News

    Nigerian Students Fight for Education

    Students of the University of Ibadan check their graduation gowns at their campus in Ibadan, south west Nigeria (2006 file photo).
    Students of the University of Ibadan check their graduation gowns at their campus in Ibadan, south west Nigeria (2006 file photo).
    Heather Murdock

    In Nigeria, about a million students pass the college-entrance qualifying exam every year, but most never attend a college class.  Nigerian universities can accommodate about 300,000 students yearly, leaving many of the country's brightest without hope for the future.  The situation leaves many would-be students poor and frustrated.

    Hamzat Lawal is a political science student at the University of Abuja.  After he finished secondary school, he spent four years trying to get into college, despite the fact that he passed his qualifying exam with good grades - all four times he took it. 

    Wheeling and dealing

    Lawal says most students who pass, but do not have connections or hundreds of dollars for under-the-table payments, can spend years wheeling and dealing their way into college - and even that might not work.

    "You want to gain admission even with your good grades or your low grades if you have that money they will secure admission for you," he said. So as a poor man, if you don’t have the money, where do you go to?"

    Corruption watchdog group Transparency International ranks Nigeria at number 143 out of 183 countries, with education being perceived as one of the most corrupt departments after police, political parties and the legislature.

    Not enough accommodation

    Kabir Mato, the director of the Institute for Anti-Corruption Studies at the University of Abuja, says it is not just corruption that keeps students out of school.  He says most qualified students do not get in to college because there is simply no room.  

    Mato says roughly 700,000 young people pass the university qualifying exams every year, but are not admitted.  He says that means that some of Nigeria’s brightest students never move beyond secondary school. "Most of those young boys and girls who have passed very well will not be accommodated and so they will grow hopeless," said Mato.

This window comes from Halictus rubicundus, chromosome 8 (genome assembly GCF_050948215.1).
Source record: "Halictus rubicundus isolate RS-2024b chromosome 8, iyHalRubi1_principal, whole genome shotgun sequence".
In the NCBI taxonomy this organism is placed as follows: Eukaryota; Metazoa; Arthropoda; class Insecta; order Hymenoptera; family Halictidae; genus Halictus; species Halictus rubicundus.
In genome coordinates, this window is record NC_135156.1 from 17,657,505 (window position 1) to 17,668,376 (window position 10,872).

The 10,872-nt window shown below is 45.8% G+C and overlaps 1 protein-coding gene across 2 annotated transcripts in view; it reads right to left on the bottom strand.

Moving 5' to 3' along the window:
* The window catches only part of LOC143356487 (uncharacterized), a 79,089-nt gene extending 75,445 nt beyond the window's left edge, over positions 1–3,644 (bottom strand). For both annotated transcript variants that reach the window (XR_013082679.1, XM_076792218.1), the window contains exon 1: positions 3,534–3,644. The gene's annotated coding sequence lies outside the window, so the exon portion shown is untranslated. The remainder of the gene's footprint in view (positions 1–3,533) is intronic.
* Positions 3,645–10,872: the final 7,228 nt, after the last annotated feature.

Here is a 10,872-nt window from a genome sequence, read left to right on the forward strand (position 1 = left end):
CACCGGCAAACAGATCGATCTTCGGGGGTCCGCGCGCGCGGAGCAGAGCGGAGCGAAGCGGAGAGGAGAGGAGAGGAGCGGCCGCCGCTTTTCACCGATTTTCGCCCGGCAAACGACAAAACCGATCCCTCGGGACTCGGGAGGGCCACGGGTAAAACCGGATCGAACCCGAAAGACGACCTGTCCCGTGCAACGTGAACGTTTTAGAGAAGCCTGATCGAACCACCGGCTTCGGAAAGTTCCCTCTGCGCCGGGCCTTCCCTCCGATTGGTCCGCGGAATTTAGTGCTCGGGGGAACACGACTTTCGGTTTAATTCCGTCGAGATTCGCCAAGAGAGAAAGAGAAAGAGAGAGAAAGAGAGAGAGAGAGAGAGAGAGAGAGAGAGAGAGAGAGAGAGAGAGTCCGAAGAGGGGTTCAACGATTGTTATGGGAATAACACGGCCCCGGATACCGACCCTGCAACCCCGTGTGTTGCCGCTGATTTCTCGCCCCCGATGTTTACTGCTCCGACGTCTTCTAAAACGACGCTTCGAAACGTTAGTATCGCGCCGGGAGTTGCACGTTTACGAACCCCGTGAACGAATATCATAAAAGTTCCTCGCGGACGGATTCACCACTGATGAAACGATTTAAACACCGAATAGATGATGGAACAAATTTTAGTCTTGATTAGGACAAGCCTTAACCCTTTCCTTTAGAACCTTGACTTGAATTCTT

Mato says if more young people had access to higher education, there would be more development and less violence in Nigeria.  

    Within the past week alone, attacks at a market in Potiskum, a Christian service in Kano and newspaper offices in Abuja and Kaduna have killed dozens of people.  Mato says many of the fighters are teenagers.

    “In Nigeria today, whenever you have this crisis - religious crisis, ethnic crisis or whatever you call it - and you move to the streets and you see the fighting force, you see the soldiers and you’ll be amazed that they are 12, 13, 14, 15, 16, 17, 18, 19, 20-year-olds,” he said.

    Gap factor

    Mato says the fact that the Nigerian elite can send their children to private schools or abroad for university widens the income gap between the rich and the poor.  In February, the Nigerian Bureau of Statistics reported that poverty is on the rise, with 61 percent of Nigerians living in “absolute poverty” which means they lack basic needs like adequate food, shelter and health care.

    Mato blames the security issues, like the growth of the Islamist sect Boko Haram, on widespread poverty.

    Azeez Akokhia has taken his entrance exam three times since he finished secondary school four years ago, passing with high scores every time.  He says he wants to study economics, but does not have much to do at the moment.  He says every year more people like him are added to the list of unemployed, unoccupied youth.

    "You sit for the exams, you pass and you are not able to go in and the next year the same thing happens, people keep piling up, piling up and it’s a problem now," said Akokhia.

    Akokhia agrees that lack of access to education, in general, contributes to security problems in Nigeria, but says most would-be students do not turn violent.   He says some give up hope and others, like him, fight only to get into university.

    This forum has been closed.
    Comment Sorting
    Comments
         
    by: James O
    May 04, 2012 4:12 AM
    Azeez: Education is light and without it u are no where; but some have the knowledge without utilizing it, it is what you pray for yourself to be that will come to pass. Keep on & it will come to be. bless u

    Featured Videos

    Your JavaScript is turned off or you have an old version of Adobe's Flash Player. Get the latest Flash player.
    Immigrant Delegate Marvels at Democratic Processi
    X
    Katherine Gypson
    July 27, 2016 6:21 PM
    It’s been a bitter and divisive election season – but first time Indian-American delegate Dr. Shashi Gupta headed to the Democratic National Convention with a sense of hope. VOA’s Katherine Gypson followed this immigrant with the love of U.S. politics all the way to Philadelphia.
    Video